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What does it do?

Solifenacin is used to treat incontinence. It reduces the urge and how often you need to pee.

How should you take it?

Take solifenacin regularly as directed with a glass of water.

What if you forget a dose?

If it is nearly time for your next dose, skip the missed dose and take your next dose at the usual time. Otherwise, take the missed dose as soon as you remember. Do not take two doses at the same time.

Can you take other medicines?

Some medicines available without a prescription may react with solifenacin including:

  • some antihistamines (may be in anti-allergy, anti-nausea and cough/cold medicines)
  • meclozine (e.g. Sea-legs®)
  • prochlorperazine (e.g. Buccastem®)

Tell your pharmacist or doctor about all medicines or treatments that you may be taking, including vitamins, herbal products (e.g. St John's wort) or recreational drugs.

What side effects might you notice?

Side EffectsRecommended action

Fast or irregular heartbeat

Trouble peeing

Tell your doctor immediately

Dry mouth, constipation, nausea, vomiting, abdominal pain

Headache, drowsiness, tiredness or weakness

Blurred vision, dry eyes

Swollen feet or legs

Peeing more often, pain when peeing, cloudy urine

Tell your doctor if troublesome

If you notice any other effects, discuss them with your doctor or pharmacist.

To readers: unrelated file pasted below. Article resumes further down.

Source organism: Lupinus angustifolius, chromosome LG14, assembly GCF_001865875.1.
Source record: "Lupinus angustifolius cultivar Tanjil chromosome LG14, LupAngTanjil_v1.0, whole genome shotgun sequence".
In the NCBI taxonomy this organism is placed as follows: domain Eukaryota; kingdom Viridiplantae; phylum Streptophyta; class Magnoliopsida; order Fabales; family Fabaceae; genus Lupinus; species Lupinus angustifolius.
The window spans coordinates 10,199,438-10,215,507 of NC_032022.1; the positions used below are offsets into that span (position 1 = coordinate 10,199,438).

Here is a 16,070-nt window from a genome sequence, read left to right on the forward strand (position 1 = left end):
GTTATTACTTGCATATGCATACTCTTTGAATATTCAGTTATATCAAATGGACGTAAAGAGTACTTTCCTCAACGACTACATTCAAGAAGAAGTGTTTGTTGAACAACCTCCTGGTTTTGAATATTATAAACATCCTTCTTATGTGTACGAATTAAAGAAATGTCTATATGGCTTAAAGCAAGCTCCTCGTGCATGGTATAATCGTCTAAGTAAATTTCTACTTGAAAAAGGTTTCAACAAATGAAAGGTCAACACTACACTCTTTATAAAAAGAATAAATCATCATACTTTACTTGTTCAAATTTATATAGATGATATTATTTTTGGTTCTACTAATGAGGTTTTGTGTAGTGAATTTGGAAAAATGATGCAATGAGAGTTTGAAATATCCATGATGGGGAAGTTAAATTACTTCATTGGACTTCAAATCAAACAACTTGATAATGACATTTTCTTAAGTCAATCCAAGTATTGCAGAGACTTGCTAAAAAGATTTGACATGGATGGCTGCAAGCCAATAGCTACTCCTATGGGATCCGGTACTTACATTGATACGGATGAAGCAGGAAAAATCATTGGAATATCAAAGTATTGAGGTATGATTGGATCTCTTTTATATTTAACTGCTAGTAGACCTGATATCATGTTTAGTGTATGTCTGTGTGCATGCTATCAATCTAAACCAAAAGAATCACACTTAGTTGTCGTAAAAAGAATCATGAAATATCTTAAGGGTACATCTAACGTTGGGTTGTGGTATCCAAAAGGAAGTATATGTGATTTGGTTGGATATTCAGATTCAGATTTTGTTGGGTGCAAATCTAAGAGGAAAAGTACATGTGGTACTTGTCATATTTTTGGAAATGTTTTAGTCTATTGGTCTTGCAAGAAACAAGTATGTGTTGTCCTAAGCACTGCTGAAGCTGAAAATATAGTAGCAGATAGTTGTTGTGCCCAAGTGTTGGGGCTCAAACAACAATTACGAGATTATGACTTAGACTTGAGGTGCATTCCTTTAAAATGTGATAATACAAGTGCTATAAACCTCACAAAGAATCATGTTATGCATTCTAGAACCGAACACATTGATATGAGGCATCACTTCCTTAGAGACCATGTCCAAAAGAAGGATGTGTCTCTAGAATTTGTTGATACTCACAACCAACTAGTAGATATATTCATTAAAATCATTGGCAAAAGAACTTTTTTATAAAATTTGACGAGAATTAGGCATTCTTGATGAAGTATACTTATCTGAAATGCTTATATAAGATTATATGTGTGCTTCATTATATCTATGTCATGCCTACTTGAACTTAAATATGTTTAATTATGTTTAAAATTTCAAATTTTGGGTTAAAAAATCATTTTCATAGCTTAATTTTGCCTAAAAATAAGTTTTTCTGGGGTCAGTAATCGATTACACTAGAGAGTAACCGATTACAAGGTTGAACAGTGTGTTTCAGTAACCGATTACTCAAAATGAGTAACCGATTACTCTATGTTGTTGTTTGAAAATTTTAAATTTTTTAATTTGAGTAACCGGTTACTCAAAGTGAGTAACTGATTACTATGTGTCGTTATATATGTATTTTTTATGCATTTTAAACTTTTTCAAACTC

Other information:

  • Tell your doctor if you have heart, liver, kidney, bowel, prostate or eye problems (glaucoma), have Parkinson’s disease or a chronic muscle condition (e.g. myasthenia gravis).
  • Tell your doctor if you are pregnant, planning to become pregnant, or breastfeeding.
  • Solifenacin may make you sleepy and your vision blurry, making it dangerous to drive operate machinery or do other activities that require you to be alert. Limit alcohol intake because it can increase these effects.
  • In hot weather and when exercising, you may need to increase your fluid intake to avoid over-heating, as solifenacin may reduce the amount that you sweat.

This leaflet contains important, but not all, information about this medicine.

Prepared by the PILs Committee at Christchurch Hospital, Canterbury District Health Board, New Zealand. December 2017

For more general information about this sheet and its contents, see: What does a My Medicines sheet cover?

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About My Medicines

My Medicines Patient Information Leaflets (PILs) contain important, but not all, information about the medicines they describe.

For more information about the sheets, see: What does a My Medicines sheet cover?

My Medicines is developed by a team at the Canterbury District Health Board. Our team is made up of doctors, pharmacists, and a non-medical person to help us keep to plain language. We also discuss our information with specialist health professionals or groups when needed